With the aforesaid thoughtful rationales in mind, along with the inherently unfair and inequitable nature of the proposed Cape Wind project itself, it must not become a reality which will forever doom our children and grandchildren to a ghastly, socially inhumane legacy.

Ron Beaty

West Barnstable


Editors, Vineyard Gazette:

Many cities and towns in Massachusetts are allowing commercial wind turbines by special permit within hundreds of feet of residential homes. In some cases these turbines are as high as the Statue of Liberty. Setbacks are new to residential homeowners as well as your insurance company. The insurance companies currently set rates for distance to fire hydrants, distance to fire stations, residential rates, commercial rates, flood rates, single family, two family, etc. If you called your insurance agent today about commercial wind turbines, they would have no idea what you are talking about in regards to rate increases or changes.

Residential insurance rates are a valid consideration, and one that ought to be examined, especially by those homeowners who will be directly affected by the turbines, which will include living within the blade throw, ice throw, fire, lightning, environmental spill hazards, etc. of a commercial wind turbine. Since this setback issue is new for the insurance companies, actuaries for the insurance companies will be figuring out the exposure to commercial wind turbines only after they are installed in your neighborhoods.

As the state moves forward, Massachusetts residents within the commercial wind turbine zone should be advised how to insure against a commercial wind turbine and tower.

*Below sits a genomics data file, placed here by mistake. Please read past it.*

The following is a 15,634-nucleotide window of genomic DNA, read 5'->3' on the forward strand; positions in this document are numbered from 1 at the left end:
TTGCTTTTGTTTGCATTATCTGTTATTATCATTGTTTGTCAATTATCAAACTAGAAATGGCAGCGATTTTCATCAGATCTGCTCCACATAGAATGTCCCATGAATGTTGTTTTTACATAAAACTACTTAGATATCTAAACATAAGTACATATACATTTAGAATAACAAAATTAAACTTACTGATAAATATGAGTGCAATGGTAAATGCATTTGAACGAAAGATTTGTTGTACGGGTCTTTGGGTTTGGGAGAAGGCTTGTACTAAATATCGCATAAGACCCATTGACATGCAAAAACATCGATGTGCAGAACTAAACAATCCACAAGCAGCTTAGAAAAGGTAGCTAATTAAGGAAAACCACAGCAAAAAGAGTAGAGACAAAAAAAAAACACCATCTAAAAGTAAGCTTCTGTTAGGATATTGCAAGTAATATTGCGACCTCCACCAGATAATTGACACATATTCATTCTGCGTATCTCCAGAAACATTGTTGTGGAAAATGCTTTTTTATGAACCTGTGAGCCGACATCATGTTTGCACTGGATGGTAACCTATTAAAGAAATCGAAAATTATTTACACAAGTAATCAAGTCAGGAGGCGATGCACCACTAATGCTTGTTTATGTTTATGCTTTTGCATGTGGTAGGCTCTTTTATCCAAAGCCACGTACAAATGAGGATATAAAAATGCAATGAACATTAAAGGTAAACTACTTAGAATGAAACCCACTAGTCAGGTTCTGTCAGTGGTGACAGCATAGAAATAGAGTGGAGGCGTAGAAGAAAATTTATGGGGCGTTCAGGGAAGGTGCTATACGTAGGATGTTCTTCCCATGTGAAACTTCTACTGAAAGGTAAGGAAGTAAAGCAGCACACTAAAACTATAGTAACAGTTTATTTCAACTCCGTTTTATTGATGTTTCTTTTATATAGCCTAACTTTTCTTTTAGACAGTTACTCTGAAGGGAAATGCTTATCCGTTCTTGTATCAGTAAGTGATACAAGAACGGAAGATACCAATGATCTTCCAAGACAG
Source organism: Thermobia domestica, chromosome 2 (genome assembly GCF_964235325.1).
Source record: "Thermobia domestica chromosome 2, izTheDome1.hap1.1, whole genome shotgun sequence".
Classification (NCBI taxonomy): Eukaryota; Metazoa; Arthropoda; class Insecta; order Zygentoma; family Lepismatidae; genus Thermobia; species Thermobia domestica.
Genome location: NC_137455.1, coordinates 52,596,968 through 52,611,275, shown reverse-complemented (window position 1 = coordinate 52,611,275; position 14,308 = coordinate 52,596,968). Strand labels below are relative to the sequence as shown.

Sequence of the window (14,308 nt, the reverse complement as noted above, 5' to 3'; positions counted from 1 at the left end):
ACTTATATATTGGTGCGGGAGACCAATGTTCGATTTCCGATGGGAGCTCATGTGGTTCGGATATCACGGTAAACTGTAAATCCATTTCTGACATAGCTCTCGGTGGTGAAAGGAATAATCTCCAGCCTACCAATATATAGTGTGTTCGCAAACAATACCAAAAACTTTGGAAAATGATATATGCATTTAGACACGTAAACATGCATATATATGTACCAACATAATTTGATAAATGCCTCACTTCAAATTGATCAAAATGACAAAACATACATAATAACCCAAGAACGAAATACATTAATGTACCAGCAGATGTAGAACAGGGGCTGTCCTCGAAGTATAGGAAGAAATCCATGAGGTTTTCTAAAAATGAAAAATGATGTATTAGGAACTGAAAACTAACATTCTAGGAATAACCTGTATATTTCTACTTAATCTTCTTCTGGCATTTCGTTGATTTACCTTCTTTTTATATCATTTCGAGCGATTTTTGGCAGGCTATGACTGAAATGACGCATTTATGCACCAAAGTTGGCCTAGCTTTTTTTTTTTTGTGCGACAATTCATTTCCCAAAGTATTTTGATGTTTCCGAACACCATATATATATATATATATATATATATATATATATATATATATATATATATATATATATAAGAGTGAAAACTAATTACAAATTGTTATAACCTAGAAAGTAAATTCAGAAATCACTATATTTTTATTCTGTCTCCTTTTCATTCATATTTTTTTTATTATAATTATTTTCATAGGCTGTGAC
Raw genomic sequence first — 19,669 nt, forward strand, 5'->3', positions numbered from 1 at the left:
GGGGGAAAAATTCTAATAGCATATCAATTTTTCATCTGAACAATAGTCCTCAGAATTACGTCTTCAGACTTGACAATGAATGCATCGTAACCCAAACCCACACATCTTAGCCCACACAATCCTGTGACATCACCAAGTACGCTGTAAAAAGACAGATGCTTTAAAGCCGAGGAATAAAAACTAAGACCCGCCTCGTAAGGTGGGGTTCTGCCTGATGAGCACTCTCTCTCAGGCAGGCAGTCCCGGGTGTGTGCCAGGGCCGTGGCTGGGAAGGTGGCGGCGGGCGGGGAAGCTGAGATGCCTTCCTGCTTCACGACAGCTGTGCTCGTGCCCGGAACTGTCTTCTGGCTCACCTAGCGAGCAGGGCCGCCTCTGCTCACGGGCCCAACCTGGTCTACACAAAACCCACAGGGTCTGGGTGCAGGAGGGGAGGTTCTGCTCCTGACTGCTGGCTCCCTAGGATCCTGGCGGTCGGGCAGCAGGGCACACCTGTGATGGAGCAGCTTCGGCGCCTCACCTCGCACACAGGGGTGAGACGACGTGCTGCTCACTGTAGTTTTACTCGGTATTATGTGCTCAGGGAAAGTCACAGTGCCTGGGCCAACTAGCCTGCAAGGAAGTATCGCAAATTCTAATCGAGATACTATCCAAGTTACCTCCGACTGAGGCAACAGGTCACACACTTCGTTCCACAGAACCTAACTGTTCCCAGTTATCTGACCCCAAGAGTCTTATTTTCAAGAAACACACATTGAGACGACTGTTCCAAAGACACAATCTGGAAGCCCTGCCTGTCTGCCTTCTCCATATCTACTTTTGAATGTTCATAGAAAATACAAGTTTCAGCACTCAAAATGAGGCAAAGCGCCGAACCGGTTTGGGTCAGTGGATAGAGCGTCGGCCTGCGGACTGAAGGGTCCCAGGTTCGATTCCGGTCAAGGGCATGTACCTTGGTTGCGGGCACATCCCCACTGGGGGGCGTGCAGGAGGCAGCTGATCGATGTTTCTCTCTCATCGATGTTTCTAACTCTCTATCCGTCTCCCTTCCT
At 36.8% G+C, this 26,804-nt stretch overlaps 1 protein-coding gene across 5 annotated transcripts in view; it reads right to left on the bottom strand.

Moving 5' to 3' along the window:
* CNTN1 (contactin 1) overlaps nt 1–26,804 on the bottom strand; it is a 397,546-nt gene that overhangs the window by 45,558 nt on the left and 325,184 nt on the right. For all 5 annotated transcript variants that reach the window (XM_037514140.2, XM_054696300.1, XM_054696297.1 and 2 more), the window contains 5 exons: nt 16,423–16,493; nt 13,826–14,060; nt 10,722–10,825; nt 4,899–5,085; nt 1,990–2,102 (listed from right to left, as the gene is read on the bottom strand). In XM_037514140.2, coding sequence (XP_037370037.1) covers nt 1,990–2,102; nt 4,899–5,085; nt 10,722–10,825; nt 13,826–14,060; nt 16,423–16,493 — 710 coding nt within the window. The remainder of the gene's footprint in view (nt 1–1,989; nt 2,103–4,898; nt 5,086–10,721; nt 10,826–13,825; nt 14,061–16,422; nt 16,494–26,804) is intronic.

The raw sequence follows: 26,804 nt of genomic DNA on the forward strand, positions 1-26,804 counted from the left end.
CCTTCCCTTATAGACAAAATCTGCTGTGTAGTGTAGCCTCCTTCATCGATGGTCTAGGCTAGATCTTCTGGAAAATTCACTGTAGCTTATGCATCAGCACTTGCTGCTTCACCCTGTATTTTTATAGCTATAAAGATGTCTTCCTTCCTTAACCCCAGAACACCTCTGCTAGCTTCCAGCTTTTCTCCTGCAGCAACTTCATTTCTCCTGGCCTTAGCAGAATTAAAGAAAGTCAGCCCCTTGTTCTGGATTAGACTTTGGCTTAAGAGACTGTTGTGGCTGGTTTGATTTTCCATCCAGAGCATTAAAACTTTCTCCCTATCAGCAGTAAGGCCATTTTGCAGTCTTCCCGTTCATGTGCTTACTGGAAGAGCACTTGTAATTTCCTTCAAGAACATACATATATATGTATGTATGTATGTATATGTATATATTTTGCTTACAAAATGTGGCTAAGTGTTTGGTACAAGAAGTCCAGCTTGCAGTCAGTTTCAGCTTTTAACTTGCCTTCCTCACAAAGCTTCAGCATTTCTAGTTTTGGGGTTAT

Frank Haggerty



Editors, Vineyard Gazette:

The following letter was sent to the Martha’s Vineyard Agricultural Society:

As the year comes to a close, we think back on all the support we have received in the past year. One of the highlights of our year was arranging for our special riders to have their time to shine during the fair. It really was a very meaningful occasion for them, some of whom are still talking about it!

We thank you for squeezing us into your busy schedule and accommodating our needs. Also, a thank you to the draft horse folks, for offering the use of their docile horses so more of our clients could ride. We strive to include as many of our special riders as possible, so all can experience the thrill of being in the fair. It was a huge success. Hope to see you in 2010.

Vickie Thurber

West Tisbury

The writer is the executive director of the Rising Tide Therapeutic Equestrian Center.

The Vineyard Gazette welcomes letters to the editor on any subject concerning Martha’s Vineyard. The newspaper strives to publish all letters as space allows, although the editor reserves the right to reject letters that in her judgment are inappropriate. Letters must be signed, and should include a place of residence and contact telephone number. The Gazette does not publish anonymous letters.